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Channing (TV series)

From Wikipedia, the free encyclopedia

title card for Channing
Also known as''The Young and the Bold''
Written byTheodore Apstein
Robert Kaufman
Ken Kolb
StarringJason Evers
Henry Jones
Composer(s)Jack Marshall
Country of originUnited States
Original language(s)English
No. of seasons1
No. of episodes26
Executive producer(s)Stanley Rubin
Producer(s)Jack Laird
Running time45–48 minutes
Production company(s)Revue-Betford
DistributorNBC Universal Television Distribution
Original networkABC
Picture formatBlack-and-white
Audio formatMonaural
Original releaseSeptember 18, 1963 (1963-09-18) –
April 8, 1964 (1964-04-08)

Channing (also known as The Young and the Bold) is an hour-long American drama series that aired at 10:00 p.m. on ABC from September 18, 1963 to April 8, 1964.[1] The series depicted life at fictitious Channing College, with Jason Evers in the lead role of Professor Joseph Howe, and Henry Jones as Fred Baker, the dean of the institution.[2]

Channing, a production of Revue Studios, aired during the same time frame as the first season of NBC's somewhat similar offering, Mr. Novak.

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According to the story line, Professor Howe had served in the Korean War and was writing a novel in his spare time. In a 1964 episode entitled "The Trouble with Girls", Keir Dullea and Mark Goddard appear as roommates who clash over a girl, Lynn Walton, played by Joey Heatherton. Dullea's character has a nervous breakdown and leaves college.

Don Gordon played Mario Saccone, a 37-year-old soldier who returns from South Vietnam and enters Channing College. This is more than a year before the large United States troop commitment to Southeast Asia and the subsequent breakdown in campus order at many institutions. Gordon is interested in the younger wife of an older political science professor named Jonathan Kobitz, played by Jacqueline Scott and Wendell Corey, respectively. Robert Lansing appeared as an alcoholic professor wrapped in self-pity. Rip Torn appeared as a graduate student with multiple degrees who remains at Channing because of his social life.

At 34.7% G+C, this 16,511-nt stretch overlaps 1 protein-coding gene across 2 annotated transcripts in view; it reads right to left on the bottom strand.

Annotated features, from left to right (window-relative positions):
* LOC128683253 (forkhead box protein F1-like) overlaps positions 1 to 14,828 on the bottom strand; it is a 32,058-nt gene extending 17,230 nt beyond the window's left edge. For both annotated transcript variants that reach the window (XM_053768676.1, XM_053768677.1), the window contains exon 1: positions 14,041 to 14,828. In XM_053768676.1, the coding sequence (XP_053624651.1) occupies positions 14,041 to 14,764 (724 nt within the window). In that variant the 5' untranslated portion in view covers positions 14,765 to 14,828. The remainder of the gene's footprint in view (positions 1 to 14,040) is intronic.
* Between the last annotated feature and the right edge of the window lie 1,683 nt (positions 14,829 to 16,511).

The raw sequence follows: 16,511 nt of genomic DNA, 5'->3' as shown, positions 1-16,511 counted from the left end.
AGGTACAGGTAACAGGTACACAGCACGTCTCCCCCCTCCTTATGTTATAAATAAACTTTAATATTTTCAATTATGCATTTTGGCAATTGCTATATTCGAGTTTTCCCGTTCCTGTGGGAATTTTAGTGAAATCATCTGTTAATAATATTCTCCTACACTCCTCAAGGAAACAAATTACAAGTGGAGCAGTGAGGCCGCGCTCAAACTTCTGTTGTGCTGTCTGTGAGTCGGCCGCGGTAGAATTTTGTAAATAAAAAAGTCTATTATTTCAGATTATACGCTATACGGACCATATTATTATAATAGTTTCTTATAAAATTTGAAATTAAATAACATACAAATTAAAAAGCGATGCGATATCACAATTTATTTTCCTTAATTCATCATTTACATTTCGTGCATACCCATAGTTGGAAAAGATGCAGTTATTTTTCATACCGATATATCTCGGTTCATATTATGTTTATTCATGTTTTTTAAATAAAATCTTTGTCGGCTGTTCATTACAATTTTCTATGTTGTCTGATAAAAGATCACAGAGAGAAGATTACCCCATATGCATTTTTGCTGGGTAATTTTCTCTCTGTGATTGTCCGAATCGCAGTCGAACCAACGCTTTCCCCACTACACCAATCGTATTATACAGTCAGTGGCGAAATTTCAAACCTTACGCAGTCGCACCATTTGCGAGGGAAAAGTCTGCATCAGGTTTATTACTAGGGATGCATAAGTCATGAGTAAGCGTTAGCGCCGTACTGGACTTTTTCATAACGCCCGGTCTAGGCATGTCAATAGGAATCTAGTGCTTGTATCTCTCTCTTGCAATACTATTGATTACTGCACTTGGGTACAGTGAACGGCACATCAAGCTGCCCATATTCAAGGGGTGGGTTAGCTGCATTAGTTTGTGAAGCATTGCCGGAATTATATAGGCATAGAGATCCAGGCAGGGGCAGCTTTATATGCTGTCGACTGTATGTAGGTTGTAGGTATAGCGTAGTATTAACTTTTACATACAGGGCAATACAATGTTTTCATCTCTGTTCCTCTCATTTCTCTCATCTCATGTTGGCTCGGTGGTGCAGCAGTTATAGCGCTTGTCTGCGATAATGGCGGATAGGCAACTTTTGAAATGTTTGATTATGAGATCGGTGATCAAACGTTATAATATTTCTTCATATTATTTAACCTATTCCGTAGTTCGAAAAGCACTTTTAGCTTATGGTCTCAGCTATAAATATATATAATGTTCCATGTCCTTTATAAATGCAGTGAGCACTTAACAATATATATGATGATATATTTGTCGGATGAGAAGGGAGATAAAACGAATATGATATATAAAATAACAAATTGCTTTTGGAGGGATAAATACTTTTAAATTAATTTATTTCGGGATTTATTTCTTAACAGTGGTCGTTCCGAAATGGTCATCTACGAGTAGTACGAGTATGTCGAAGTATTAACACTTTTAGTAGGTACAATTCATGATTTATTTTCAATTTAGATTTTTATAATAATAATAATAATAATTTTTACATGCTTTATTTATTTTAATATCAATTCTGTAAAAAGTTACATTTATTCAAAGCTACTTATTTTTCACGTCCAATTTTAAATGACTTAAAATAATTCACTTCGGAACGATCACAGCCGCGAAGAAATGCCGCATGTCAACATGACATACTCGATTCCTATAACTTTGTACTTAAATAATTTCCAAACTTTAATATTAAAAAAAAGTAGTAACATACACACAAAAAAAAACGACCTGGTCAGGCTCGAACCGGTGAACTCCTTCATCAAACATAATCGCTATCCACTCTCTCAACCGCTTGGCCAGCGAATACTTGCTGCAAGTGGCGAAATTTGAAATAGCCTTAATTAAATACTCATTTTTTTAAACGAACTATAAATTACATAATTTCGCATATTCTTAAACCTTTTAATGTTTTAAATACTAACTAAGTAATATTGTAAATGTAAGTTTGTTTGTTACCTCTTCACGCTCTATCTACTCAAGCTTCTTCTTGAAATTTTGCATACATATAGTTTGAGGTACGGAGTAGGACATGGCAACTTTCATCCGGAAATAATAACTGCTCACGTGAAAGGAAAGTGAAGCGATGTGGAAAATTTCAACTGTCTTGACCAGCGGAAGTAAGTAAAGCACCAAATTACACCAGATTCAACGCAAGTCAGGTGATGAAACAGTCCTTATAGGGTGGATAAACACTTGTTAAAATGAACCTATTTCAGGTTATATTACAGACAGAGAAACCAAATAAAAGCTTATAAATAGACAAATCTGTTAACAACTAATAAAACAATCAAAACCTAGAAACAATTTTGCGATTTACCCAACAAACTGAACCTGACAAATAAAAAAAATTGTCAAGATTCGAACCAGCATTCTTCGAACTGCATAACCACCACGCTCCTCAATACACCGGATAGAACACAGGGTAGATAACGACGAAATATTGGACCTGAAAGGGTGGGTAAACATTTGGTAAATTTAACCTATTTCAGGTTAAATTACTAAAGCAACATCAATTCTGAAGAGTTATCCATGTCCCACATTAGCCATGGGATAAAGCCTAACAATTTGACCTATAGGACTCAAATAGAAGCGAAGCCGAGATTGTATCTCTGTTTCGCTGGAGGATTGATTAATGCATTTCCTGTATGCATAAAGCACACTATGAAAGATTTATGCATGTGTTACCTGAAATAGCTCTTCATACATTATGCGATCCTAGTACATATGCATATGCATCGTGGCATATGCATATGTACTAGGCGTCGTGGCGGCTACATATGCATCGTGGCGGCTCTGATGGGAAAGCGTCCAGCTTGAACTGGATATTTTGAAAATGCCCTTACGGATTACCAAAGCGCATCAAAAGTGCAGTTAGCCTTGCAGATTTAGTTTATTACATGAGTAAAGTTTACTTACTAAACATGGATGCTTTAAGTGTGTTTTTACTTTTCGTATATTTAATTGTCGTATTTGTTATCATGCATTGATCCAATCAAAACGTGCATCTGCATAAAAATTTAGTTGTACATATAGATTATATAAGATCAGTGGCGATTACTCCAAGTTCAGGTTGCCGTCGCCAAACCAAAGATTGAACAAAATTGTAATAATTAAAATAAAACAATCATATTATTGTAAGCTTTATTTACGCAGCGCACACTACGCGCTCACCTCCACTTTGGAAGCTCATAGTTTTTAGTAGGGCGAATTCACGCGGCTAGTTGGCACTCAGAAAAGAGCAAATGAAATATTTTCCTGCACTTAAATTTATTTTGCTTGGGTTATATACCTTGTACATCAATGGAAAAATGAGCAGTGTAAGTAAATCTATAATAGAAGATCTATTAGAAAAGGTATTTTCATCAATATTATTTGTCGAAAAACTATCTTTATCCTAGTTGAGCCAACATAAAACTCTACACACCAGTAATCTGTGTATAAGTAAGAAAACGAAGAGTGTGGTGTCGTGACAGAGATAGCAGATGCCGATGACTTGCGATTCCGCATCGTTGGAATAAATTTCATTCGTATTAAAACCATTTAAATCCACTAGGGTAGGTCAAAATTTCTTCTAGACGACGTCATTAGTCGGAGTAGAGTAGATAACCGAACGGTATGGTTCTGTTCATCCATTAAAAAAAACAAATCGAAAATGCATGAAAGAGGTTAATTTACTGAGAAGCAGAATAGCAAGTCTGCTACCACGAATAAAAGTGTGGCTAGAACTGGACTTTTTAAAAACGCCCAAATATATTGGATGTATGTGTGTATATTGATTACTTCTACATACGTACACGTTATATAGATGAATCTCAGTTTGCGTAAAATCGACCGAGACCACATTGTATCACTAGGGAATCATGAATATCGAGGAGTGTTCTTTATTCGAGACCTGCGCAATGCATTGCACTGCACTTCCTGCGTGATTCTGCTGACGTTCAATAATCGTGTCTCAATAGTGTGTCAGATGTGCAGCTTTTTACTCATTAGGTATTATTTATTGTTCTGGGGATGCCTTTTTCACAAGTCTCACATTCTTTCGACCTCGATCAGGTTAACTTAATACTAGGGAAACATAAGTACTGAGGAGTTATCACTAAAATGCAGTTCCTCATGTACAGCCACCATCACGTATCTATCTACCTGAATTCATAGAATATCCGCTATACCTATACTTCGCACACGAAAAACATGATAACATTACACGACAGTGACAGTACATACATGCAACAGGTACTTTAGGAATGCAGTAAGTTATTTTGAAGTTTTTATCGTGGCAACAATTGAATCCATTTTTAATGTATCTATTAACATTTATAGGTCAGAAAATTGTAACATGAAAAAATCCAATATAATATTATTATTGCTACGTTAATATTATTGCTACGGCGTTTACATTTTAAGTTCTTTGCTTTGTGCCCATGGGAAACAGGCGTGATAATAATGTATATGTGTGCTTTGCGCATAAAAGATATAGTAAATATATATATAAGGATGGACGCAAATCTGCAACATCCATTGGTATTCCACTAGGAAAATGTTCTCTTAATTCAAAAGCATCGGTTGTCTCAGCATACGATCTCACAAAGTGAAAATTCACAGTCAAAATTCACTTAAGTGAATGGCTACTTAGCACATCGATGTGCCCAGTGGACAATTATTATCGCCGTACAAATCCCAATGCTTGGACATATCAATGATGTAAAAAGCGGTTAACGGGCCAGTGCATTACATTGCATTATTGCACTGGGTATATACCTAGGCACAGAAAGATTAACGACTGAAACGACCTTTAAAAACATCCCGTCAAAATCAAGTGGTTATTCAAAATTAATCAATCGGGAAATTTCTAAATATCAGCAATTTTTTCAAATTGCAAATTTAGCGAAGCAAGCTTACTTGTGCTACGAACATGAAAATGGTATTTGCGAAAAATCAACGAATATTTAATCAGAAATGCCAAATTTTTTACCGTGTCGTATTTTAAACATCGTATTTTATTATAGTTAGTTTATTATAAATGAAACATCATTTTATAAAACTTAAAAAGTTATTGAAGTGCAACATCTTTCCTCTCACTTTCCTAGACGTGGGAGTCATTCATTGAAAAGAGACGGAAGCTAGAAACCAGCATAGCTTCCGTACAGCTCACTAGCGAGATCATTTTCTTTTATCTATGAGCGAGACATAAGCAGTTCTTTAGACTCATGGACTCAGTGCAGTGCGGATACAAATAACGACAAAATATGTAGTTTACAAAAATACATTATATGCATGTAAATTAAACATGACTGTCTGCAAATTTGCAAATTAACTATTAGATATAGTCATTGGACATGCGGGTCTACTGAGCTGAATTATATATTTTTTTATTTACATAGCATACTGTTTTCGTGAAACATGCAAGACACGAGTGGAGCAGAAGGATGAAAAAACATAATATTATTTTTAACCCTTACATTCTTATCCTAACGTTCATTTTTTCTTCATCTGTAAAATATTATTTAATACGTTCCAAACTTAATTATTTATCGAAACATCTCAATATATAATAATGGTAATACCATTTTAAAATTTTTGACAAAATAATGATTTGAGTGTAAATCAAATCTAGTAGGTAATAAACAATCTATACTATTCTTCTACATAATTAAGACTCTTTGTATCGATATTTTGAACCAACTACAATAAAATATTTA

Channing was broadcast at 10 p.m. Eastern on Wednesdays after Ben Casey. Its competition was The Eleventh Hour on NBC and The Danny Kaye Show, a variety show on CBS.[3]


Notable guest stars


No. Title Directed by Written by Original air date
1"Message from the Tin Room"TBATBASeptember 18, 1963 (1963-09-18)
2"Exercise in a Shark Tank"TBATBASeptember 25, 1963 (1963-09-25)
3"An Obelisk for Benny"TBATBAOctober 2, 1963 (1963-10-02)
4"No Wild Games for Sophie"TBATBAOctober 9, 1963 (1963-10-09)
5"Dragon in the Den"TBATBAOctober 23, 1963 (1963-10-23)
6"Potato Bash World"TBATBAOctober 30, 1963 (1963-10-30)
7"Collision Course"TBATBANovember 6, 1963 (1963-11-06)
8"A Patron Saint for the Cargo Cult"TBATBANovember 13, 1963 (1963-11-13)
9"Beyond His Reach"TBATBANovember 27, 1963 (1963-11-27)
10"A Doll's House with Pompoms and Trophies"TBATBADecember 4, 1963 (1963-12-04)
11"A Window on the War"TBATBADecember 11, 1963 (1963-12-11)
12"The Last Testament of Buddy Crown"TBATBADecember 18, 1963 (1963-12-18)
13"A Hall Full of Strangers"TBATBADecember 25, 1963 (1963-12-25)
14"Memory of a Firing Squad"TBATBAJanuary 1, 1964 (1964-01-01)
15"A Rich, Famous, Glamorous Folk Singer Like Me"TBATBAJanuary 8, 1964 (1964-01-08)
16"Swing for the Moon"TBATBAJanuary 15, 1964 (1964-01-15)
17"Another Kind of Music"TBATBAJanuary 22, 1964 (1964-01-22)
18"Ou Sont Les Neiges...?"TBATBAFebruary 12, 1964 (1964-02-12)
19"The Face in the Sun"TBATBAFebruary 19, 1964 (1964-02-19)
20"A Claim to Immortality"TBATBAFebruary 26, 1964 (1964-02-26)
21"Freedom Is a Lovesome Thing God Wot"TBATBAMarch 4, 1964 (1964-03-04)
22"The Trouble With Girls"Alan Crosland Jr.Ken KolbMarch 11, 1964 (1964-03-11)
23"Wave Goodbye to Our Fair-haired Boy"TBATBAMarch 18, 1964 (1964-03-18)
24"A Bang and a Whimper"TBATBAMarch 25, 1964 (1964-03-25)
25"Christmas Day Is Breaking Wan"TBATBAApril 1, 1964 (1964-04-01)
26"My Son, the All-American"TBATBAApril 8, 1964 (1964-04-08)

Production notes

Stanley Rubin (Bracken's World) was the executive producer; Jack Laird (Ben Casey and Kojak), the producer, and Bob Rafelson (the film Five Easy Pieces), the associate producer.


  1. ^ Alex McNeil, Total Television, New York: Penguin Books, 1996, 4th ed., p. 154
  2. ^ Adams, Val (January 1, 1964). "A.B.C.-TV TO DROP '77 SUNSET STRIP' / Also Discontinuing 3 Other Series Before April". The New York Times, p.41. Retrieved November 18, 2018.
  3. ^ 1963-1964 American network television schedule, in appendix of Total Television

External links

This page was last edited on 15 March 2019, at 03:00
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